Take this space between not anymore and not yet and dig deep into your own psyche. Learn about yourself. What makes you tick? What makes your heart sing? What scares you? Who are you? Can you feel compassion for yourself? Can you dig a little deeper to find who you are at your core? These are wonderful questions to explore with wise friends, a life coach or therapist. Take this time to really get to know yourself. What are you willing to accept in your next relationship? What is your worth? How deep is your capacity to love yourself? There is so much wisdom and growth to be had in transition, that if we use this time wisely, we can expand and grow and become more fully who we are.

Keep moving forward. If there are things that you have always enjoyed doing, but you lack somebody to do them with now, due to the loss of a loved one or the loss of friends, do them anyway! Yes, the first time you go to a movie by yourself might feel awkward to you. Going on your first solo road trip feels vulnerable and a bit scary. What will happen though, is that when you do the things you were afraid to do alone, your confidence grows, your capacity to find joy in your life grows. Happiness and self-reliance should never be attached to other people. They truly are an inside job. Think of the pride that will be the reward. Imagine how much more alive you will feel! How much bigger your world will be! Every time we shrink back in fear, our world gets a little smaller. Every time we step boldly out of our comfort zone, our life expands.

Try something new! Is there something you have always wanted to learn, but were unable to do so in the relationship as a busy mom or with a demanding work schedule? Use this time to experiment. Sign up for classes, join a women’s group or a book club. Find a community to be a part of. Yes, walking that path alone can be difficult and awkward. Any new situation is only a new situation the first time you do it. Afraid of entering that yoga class alone? You will enter it for the first time only once. Does that not already make the thought of doing it feel easier? Every person in that class had to walk through that door the first time — once.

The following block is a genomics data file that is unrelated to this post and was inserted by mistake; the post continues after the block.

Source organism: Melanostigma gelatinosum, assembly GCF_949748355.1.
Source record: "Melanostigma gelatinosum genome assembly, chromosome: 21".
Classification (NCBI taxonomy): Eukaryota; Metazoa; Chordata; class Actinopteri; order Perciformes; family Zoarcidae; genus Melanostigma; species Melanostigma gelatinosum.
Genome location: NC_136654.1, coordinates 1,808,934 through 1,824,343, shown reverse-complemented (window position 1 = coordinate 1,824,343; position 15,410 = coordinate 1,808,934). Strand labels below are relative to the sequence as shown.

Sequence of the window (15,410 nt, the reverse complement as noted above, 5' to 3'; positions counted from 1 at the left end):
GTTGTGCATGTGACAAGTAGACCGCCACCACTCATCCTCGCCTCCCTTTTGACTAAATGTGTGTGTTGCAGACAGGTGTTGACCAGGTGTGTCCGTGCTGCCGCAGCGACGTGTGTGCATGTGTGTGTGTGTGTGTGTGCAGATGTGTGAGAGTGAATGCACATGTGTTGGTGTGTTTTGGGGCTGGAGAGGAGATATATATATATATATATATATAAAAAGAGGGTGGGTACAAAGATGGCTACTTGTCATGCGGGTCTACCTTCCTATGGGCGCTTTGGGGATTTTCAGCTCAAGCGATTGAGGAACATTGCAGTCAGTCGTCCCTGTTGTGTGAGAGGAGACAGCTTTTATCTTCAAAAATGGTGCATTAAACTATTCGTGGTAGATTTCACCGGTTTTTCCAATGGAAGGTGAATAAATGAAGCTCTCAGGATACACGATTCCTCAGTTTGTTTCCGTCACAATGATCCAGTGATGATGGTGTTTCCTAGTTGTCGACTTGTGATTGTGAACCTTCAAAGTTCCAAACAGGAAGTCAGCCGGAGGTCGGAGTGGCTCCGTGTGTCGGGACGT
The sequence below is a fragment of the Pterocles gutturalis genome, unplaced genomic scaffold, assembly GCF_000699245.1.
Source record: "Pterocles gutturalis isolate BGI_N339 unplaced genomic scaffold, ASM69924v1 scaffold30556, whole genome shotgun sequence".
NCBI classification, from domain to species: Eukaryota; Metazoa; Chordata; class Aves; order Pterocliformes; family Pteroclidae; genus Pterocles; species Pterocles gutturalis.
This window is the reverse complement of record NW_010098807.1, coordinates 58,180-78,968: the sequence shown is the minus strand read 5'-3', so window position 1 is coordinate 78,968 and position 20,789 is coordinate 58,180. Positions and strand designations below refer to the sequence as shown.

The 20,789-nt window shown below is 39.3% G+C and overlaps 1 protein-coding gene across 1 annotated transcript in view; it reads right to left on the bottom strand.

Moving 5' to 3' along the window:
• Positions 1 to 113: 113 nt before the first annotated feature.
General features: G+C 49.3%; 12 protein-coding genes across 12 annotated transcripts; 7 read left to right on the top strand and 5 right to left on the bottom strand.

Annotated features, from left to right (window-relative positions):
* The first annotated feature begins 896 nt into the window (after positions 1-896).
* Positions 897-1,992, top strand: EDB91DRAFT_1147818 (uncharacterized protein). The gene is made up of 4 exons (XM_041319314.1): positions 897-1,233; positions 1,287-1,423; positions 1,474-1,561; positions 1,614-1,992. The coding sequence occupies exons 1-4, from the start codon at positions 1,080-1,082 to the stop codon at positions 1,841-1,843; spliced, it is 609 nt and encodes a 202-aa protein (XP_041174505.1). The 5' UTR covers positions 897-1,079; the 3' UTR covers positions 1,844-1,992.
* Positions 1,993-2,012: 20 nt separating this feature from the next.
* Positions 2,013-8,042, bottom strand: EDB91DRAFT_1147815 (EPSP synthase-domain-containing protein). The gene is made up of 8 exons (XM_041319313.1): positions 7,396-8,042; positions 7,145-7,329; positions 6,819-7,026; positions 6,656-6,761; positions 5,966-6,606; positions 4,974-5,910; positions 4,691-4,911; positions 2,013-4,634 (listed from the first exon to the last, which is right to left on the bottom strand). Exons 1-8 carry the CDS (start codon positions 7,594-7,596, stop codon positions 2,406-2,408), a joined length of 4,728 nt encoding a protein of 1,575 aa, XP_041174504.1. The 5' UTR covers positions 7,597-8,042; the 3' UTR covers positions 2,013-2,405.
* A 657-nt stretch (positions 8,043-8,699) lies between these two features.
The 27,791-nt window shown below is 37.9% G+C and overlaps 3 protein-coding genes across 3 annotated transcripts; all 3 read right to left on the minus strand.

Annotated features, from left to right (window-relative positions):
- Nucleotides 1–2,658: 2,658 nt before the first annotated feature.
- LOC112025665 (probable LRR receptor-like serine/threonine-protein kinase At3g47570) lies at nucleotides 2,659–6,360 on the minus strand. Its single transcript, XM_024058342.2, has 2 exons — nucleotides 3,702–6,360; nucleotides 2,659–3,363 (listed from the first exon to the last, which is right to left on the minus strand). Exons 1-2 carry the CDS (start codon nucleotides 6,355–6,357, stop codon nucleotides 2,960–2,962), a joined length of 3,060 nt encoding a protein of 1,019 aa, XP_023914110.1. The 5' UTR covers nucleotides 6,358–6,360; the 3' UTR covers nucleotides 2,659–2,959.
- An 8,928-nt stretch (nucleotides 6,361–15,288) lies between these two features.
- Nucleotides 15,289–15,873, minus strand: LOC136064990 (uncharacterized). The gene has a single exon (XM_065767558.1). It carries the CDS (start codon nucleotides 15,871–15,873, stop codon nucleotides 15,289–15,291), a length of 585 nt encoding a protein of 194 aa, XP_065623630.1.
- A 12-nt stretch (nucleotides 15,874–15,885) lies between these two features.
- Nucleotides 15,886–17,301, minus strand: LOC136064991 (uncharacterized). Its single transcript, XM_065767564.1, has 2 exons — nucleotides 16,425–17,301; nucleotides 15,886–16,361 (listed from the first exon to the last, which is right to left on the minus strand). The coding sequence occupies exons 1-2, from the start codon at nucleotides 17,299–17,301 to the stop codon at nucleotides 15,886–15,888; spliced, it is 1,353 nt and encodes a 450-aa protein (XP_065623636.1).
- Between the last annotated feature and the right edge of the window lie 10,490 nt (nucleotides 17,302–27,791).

Yes, transitions are hard. When they are over, we are happy that they are over. Would it not feel wonderful though, to look back at what was a painful transition and be able to say to yourself, yes! That void was the birthplace of me! That lonely place is where I found myself. That transition propelled me into a bigger and bolder version of me. I rose to the occasion and the universe met me there.

Nicole Wettemann

Nicole Wettemann is a Certified Holistic Life Coach, Spiritual Mentor and Meditation Teacher. She is a member of the Global Association of Holistic Practitioners. Nicole provides holistic life coaching to women looking to excavate their authentic selves. Women that are ready to claim the life they have always imagined and are looking for a path to discovering their voice, their passion and their life purpose. For more information visit www.NicoleWettemann.com or call 920-241-4805.

 

Website: www.NicoleWettemann.com